So, here’s the micro-donation concept in action – alumni and other fans at a college football game would “compete” with each other by texting their small gift commitments in support of their respective schools.
Two questions immediately come to mind:
- Is this giving repeatable? We know from recent research that donors who make gifts online are repeating their giving at a much lower percentages than donors who use more traditional giving vehicles. I struggle to understand how an impersonal micro-donating activity like this connects our alumni and others to the notion that repeatable gifts are needed at our institutions.
- Do micro-donations encourage larger gifts later? I’m not sure that a Jetson’s version of “pass the hat at the party” moves the donor to increase her giving 0ver time. Transforming an experience of making small gifts to “beat” our rival school into a habit of making substantial, values-based gifts appears difficult using this micro-donation strategy. And I’m not even talking about planned gifts!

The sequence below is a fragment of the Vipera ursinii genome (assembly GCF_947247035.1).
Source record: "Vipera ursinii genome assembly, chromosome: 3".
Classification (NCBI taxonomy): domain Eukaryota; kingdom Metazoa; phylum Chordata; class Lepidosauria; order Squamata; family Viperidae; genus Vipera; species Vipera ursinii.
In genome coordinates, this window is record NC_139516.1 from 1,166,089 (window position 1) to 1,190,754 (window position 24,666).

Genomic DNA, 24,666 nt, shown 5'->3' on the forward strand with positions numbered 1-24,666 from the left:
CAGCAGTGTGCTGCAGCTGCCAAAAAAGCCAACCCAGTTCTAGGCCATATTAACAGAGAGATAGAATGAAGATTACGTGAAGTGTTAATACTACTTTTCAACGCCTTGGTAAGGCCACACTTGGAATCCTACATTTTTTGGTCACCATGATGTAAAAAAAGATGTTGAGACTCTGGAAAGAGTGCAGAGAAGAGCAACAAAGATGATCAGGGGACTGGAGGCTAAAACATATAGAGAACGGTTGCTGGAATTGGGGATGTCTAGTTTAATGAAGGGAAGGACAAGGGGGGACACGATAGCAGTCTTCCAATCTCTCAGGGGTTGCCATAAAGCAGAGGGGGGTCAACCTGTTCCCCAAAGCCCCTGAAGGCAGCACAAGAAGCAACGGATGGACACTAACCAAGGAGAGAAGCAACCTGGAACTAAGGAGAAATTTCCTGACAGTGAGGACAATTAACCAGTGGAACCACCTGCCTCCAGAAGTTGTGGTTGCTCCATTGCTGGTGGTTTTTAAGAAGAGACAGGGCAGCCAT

Micro gift strategies have proven applicable in instances where there is an opportunity to appeal to the masses. Political campaigns, social causes, or other broad appeal initiatives have enjoyed success with micro-donating strategies.
Universities, however, have a built-in core constituency – alumni. Highly effective development enterprises engage as many alumni as possible in the mission and vision of the university, providing personalized opportunities for each to provide meaningful and repeatable support.
Yes, micro-donation strategies are easy. You pile a whole bunch of folks in a big stadium and ask them to text in a gift. But when we employ easy strategies we receive easy responses from alumni and donors – pocket change gifts. On the other hand, when we work to know our donors, cultivate each in ways that show we care, and solicit each based on their values and interests, we receive a very different response – we receive their investments.